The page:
Elective Application

Preclinical Electives

Preclinical electives are open to all first- and second-year students.  Many of these electives may also be taken by undergraduate PLME students. These electives are announced to students during the academic year at the beginning of each semester.  Most of these electives are faculty-led—organized and taught by Alpert Medical School faculty. Others are student led.  While each of these student-led electives has a faculty advisor, students design and implement these preclinical electives. Students choose to participate in either faculty-led or student-led preclinical electives based on subject area and pedagogical approach (didactic sessions, seminar discussion and/or community service). These electives may be associated and coordinated with Scholarly Concentration activities.

Preclinical electives are graded Satisfactory/No Credit.  A student receives a half-credit for successfully completing the course. While a preclinical elective appears on a student’s official transcript, the course does not count toward the MD degree.

Application Process

Faculty-led Preclinical Electives

Similar to the clinical elective application process, faculty who plan to offer a preclinical elective are required to fill out an application that must be approved by the Medical Curriculum Committee. The completed application should initially be sent to the chair of the Subcommittee for Electives. The chair either recommends to the Medical Curriculum Committee approval of the elective or returns the application to the course leader for revisions.  Once the preclinical elective is approved, the course leader may offer the course annually.  All faculty-led preclinical electives will be listed under the umbrella course: BIOL 3710.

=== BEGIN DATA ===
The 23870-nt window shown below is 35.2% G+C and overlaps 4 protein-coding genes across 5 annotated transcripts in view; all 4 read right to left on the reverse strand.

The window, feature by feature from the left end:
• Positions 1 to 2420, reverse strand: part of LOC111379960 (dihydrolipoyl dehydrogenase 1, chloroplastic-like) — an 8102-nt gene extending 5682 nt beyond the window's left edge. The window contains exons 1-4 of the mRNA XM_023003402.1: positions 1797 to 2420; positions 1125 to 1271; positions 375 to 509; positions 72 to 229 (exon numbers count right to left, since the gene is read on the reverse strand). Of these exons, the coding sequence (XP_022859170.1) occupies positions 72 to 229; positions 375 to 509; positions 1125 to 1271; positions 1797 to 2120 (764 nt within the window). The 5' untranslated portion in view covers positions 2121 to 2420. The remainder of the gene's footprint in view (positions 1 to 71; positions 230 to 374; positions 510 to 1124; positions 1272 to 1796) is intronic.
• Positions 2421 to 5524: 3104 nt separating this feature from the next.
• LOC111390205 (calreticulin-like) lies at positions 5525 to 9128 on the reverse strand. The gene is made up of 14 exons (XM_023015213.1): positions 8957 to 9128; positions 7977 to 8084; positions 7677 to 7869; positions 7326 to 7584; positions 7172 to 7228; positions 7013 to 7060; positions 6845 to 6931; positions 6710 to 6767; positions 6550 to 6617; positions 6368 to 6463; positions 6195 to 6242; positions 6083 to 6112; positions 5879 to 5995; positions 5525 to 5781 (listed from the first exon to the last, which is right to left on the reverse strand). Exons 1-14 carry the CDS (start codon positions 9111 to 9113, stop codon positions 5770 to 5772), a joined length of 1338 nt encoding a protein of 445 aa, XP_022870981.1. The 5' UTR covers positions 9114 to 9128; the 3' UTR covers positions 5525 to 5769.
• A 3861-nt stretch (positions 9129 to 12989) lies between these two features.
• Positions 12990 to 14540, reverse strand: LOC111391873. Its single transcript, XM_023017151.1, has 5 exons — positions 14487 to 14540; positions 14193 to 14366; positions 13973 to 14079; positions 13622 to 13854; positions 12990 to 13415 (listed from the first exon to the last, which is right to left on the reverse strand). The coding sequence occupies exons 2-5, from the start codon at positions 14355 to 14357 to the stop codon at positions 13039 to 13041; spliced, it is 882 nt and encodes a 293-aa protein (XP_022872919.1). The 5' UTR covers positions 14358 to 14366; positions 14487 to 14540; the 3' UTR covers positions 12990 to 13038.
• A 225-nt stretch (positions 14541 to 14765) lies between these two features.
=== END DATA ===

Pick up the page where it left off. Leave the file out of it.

Student-led Preclinical Electives

Each academic year, all student-led preclinical electives must be approved or recertified by the Medical Curriculum Committee. This policy enables the curriculum committee to track what student-led electives are offered each year, to assess their quality, and to disseminate this information accordingly to first- and second-year students and to undergraduate PLME students. A student-led preclinical elective must have a faculty advisor(s). The faculty advisor or other faculty such as guest lecturers are expected to attend at least 80% of the course sessions.

All approved preclinical electives will be listed under BIOL 3715:  Student-led Preclinical Electives.  Preclinical elective applications that are multidisciplinary, intellectually rigorous, and have measurable outcomes will be welcomed.

New Student-led Preclinical Elective.  To offer a new student-led preclinical elective requires the completion of an application and the approval of the Medical Curriculum Committee. 

Recertifying a Preclinical Elective. To offer a preclinical elective previously approved by the curriculum committee requires submitting an updated application that includes an evaluation of the course’s effectiveness and a statement on how the course will be revised and improved the next academic year. 

The chair of the Subcommittee on Electives initially reviews the new or recertification application. The chair will recommend approval of or the recertification of the elective or send it back for revisions before it is considered by the curriculum committee.

Curriculum Committee Review Schedule. Beginning in academic year 2009-10, student-led preclinical electives will be reviewed twice a year.

  •  At the  April or May  meeting  the curriculum committee will review  preclinical electives that will be offered in the fall  semester or given over the course of both fall and spring semesters.
  •  At the September or October meeting the curriculum committee will review  preclinical electives that will be offered in the spring semester.

Students  planning to submit a preclinical elective application, should contact the chair of the Subcommittee on Electives 10 days prior to submission of the completed application. The subcommittee chair will review the draft application and provide advice in addressing the application guidelines.

Proposals for a new elective should contain:

  •  general description of the elective
  •  outline of educational goals
  •  discussion of workload expectations
  •  draft of course syllabus and/or list of readings
  •  methods of  grading  student participants and evaluation of the  course

Proposals for recertification of an existing preclinical elective should contain:

  •  general description of the elective